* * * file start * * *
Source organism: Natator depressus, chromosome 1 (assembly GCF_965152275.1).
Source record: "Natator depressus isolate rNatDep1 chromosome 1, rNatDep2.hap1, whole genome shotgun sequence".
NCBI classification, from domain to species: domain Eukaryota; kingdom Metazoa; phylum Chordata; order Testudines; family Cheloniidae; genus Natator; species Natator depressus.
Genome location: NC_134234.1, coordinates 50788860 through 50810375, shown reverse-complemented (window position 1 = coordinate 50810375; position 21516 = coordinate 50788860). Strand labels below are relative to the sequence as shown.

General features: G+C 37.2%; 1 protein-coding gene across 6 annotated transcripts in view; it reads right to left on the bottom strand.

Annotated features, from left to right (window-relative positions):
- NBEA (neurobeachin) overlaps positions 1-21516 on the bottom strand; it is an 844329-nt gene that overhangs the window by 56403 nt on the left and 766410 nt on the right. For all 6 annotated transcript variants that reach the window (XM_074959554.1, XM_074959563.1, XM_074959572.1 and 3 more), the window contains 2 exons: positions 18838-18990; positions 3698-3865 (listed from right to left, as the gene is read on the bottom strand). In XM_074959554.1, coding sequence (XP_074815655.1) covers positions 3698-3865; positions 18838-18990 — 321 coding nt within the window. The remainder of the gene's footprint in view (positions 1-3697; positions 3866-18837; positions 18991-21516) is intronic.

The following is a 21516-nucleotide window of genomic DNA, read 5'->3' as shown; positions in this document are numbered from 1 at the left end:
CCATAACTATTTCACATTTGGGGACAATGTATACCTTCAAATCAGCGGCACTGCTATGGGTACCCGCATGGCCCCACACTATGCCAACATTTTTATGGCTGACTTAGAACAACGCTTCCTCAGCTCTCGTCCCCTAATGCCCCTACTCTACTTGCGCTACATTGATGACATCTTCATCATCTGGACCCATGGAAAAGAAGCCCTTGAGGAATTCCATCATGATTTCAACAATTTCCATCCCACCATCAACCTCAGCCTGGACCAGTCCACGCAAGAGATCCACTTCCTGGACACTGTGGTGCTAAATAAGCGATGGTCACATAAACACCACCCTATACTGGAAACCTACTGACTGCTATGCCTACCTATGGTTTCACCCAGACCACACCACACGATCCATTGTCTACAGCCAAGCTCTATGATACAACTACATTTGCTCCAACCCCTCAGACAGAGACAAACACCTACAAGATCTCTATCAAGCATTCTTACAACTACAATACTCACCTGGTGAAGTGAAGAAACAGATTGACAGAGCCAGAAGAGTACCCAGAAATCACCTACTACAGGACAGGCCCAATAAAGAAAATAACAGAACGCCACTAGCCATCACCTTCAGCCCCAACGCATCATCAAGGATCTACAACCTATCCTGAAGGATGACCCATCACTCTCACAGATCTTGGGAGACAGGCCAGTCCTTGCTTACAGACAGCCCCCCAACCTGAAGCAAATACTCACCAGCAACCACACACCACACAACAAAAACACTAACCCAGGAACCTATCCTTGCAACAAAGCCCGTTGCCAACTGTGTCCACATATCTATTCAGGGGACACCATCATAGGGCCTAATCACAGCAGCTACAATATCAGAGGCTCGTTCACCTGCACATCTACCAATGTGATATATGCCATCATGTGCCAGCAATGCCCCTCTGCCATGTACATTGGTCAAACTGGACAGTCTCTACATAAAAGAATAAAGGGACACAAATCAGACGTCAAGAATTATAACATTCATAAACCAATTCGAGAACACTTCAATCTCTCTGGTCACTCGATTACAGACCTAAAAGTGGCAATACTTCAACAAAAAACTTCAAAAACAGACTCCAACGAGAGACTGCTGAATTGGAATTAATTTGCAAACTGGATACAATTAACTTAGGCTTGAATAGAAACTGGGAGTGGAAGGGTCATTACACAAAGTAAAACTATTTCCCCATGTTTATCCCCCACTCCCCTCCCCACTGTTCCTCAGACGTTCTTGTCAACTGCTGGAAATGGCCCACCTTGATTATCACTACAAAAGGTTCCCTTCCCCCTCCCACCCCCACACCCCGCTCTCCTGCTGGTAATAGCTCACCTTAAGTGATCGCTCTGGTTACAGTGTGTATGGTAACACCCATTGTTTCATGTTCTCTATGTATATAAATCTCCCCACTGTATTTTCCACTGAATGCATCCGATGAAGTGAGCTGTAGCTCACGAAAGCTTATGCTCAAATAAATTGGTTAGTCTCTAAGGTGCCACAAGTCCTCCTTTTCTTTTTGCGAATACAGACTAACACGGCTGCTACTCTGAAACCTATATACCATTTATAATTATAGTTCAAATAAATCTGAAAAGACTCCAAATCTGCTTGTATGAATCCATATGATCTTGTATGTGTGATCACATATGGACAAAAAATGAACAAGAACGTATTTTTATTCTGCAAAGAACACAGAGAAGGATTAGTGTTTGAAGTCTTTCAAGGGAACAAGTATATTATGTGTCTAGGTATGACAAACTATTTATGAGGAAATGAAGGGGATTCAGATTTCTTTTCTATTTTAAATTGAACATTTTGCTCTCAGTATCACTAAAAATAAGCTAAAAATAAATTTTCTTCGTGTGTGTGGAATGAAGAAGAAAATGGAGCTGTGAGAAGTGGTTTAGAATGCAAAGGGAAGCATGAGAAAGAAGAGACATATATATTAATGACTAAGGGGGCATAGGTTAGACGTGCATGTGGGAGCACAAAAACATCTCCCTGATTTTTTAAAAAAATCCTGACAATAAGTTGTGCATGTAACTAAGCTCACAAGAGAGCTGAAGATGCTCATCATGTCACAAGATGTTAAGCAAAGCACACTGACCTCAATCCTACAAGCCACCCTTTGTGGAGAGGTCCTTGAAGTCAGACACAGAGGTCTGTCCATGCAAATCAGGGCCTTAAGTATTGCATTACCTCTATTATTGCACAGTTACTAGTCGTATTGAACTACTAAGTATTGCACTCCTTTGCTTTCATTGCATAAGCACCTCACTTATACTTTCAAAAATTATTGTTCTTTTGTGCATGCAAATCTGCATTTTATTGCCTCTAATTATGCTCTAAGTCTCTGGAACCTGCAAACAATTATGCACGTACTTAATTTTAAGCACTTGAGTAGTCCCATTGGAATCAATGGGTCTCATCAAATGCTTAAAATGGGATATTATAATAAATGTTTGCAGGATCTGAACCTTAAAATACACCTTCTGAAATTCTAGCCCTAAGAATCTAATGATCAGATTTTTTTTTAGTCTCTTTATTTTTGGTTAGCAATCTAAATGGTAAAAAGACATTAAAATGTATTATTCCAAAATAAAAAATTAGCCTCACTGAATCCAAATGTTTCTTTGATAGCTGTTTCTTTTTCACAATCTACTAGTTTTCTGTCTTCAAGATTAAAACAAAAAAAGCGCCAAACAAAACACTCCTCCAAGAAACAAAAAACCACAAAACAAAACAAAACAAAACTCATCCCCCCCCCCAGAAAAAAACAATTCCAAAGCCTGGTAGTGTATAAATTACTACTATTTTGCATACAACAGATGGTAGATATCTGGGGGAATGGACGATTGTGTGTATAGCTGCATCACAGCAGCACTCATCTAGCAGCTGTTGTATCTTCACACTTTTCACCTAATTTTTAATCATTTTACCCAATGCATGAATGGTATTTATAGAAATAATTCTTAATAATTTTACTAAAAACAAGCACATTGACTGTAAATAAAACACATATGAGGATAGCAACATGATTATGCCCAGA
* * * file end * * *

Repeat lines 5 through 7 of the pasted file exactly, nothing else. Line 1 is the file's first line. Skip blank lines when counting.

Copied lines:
General features: G+C 37.2%; 1 protein-coding gene across 6 annotated transcripts in view; it reads right to left on the bottom strand.

Annotated features, from left to right (window-relative positions):
- NBEA (neurobeachin) overlaps positions 1-21516 on the bottom strand; it is an 844329-nt gene that overhangs the window by 56403 nt on the left and 766410 nt on the right. For all 6 annotated transcript variants that reach the window (XM_074959554.1, XM_074959563.1, XM_074959572.1 and 3 more), the window contains 2 exons: positions 18838-18990; positions 3698-3865 (listed from right to left, as the gene is read on the bottom strand). In XM_074959554.1, coding sequence (XP_074815655.1) covers positions 3698-3865; positions 18838-18990 — 321 coding nt within the window. The remainder of the gene's footprint in view (positions 1-3697; positions 3866-18837; positions 18991-21516) is intronic.